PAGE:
QIANLONG 1736 – 1795 Chinese Export Porcelain

An Unusual 18th Century Chinese Export Porcelain Teabowl and Saucer. Decorated in En Grisaille with a Dutch Man-of-War. The Ship, Probably Belonging to the Dutch East India Company (Vereenigde Oost-Indische Compagnie) has Three Mast, and is Presumably Depicted Near the Chinese Coast, Qianlong Period c.1760-1780. Decorated in En Grisaille with the Flags Picked-Out in Enamel Colour.

Some reference books describe Chinese export porcelain ship subject porcelain like the present example as being of standard patterns ready to be customized for the client by painting in the appropriate flag at the last minute. This seems highly unlikely as it would necessitate an extra firing. However in this example he flags were picked out in colour so that the identity of the ship could be clearly shown.

In perfect condition. The painting of the ships hull is a bit pale, certainly when compared to the teabowl, but this doesn't appear to be due to wear as the gilding on the hull is un-rubbed.
Diameter saucer : 12.8 cm (5 inches)
Stock number
For a saucer of this design given a rather early date of c.1745 from the collection of A. Costa in Lisbonne see : La Porcelaine Des Compagnies Des Indes A Decor Occidental (Francois et Nicole Hervouet, Yves Bruneau. Flammarion, 1986. ISBN 2-08-010990-1) page 40, plate 2.12. For another Chinese Export Porcelain teabowl and saucer of this design see : Fine Chinese Export Porcelain From The Collection of Angelo Castelo Branco Cerqueira Caldas, Sotheby`s London, 8th May 1990 lot 80.



The V.O.C. :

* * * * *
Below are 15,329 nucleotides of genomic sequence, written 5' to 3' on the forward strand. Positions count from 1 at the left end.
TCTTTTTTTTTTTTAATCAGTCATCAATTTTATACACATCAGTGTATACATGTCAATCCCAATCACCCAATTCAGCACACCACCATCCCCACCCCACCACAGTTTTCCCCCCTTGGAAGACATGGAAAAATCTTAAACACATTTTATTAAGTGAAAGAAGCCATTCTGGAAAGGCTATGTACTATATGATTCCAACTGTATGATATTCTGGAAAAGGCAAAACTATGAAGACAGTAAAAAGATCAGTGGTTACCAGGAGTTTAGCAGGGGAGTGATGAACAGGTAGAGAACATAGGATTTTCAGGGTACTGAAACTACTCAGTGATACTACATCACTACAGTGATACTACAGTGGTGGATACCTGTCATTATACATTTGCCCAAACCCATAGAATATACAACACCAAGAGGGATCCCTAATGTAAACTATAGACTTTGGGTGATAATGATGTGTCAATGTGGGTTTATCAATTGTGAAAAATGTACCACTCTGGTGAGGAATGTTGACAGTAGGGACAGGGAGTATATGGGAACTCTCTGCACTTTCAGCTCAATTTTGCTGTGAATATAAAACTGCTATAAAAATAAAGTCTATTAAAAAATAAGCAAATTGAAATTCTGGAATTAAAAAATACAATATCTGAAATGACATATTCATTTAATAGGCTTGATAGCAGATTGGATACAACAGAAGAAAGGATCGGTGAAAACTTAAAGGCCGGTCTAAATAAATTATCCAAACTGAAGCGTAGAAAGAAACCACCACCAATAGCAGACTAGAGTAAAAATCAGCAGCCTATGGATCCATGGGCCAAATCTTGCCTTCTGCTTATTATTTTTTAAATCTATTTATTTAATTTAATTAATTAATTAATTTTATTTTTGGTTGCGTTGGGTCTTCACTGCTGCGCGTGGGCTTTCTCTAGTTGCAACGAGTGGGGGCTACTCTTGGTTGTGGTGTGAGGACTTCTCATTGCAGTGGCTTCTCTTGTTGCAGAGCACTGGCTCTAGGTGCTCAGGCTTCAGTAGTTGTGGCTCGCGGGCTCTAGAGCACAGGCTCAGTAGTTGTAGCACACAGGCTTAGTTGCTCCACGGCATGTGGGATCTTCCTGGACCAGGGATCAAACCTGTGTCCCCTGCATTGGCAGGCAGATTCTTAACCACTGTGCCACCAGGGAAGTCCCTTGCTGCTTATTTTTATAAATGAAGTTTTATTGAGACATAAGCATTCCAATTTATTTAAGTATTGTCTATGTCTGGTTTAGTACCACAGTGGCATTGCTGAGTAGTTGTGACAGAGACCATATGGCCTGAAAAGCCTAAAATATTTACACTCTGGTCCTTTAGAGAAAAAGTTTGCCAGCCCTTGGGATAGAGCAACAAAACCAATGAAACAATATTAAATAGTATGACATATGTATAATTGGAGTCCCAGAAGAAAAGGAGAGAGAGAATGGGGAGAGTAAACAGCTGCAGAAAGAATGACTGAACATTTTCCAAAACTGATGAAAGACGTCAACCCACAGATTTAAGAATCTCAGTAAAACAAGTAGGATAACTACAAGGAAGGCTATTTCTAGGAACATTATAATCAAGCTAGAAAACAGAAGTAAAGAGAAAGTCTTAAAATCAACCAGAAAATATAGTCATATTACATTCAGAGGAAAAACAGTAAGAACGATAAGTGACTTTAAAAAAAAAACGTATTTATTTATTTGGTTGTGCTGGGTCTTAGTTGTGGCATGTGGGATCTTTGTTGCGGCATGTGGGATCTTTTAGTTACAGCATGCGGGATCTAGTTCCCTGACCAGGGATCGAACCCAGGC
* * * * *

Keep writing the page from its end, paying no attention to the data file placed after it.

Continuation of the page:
The Dutch East India Company (Vereenigde Oost-Indische Compagnie or V.O.C. in Dutch, literally "United East Indian Company") was a chartered company established in 1602, when the States-General of the Netherlands granted it a 21-year monopoly to carry out colonial activities in Asia. It was the first multinational corporation in the world and the first company to issue stock. It was also arguably the world`s first mega-corporation, possessing quasi-governmental powers, including the ability to wage war, negotiate treaties, coin money, and establish colonies. Statistically, the V.O.C. eclipsed all of its rivals in the Asia trade. Between 1602 and 1796 the V.O.C. sent almost a million Europeans to work in the Asia trade on 4,785 ships, and netted for their efforts more than 2.5 million tons of Asian trade goods. By contrast, the rest of Europe combined sent only 882,412 people from 1500 to 1795, and the fleet of the English (later British) East India Company, the V.O.C.’s nearest competitor, was a distant second to its total traffic with 2,690 ships and a mere one-fifth the tonnage of goods carried by the V.O.C.. The V.O.C. enjoyed huge profits from its spice monopoly through most of the 1600s. The Dutch East India Company remained an important trading concern for almost two centuries, paying an 18% annual dividend for almost 200 years. In its declining years in the late 18th century it was referred to as Vergaan Onder Corruptie (referring to the acronym VOC) which translates as `Perished By Corruption`. The V.O.C. became bankrupt and was formally dissolved in 1800, its possessions and the debt being taken over by the government of the Dutch Batavian Republic. The V.O.C.`s territories became the Dutch East Indies and were expanded over the course of the 19th century to include the whole of the Indonesian archipelago, and in the 20th century would form Indonesia. Information supplied by wikipedia at http://en.wikipedia.org/wiki/Dutch_East_India_Company.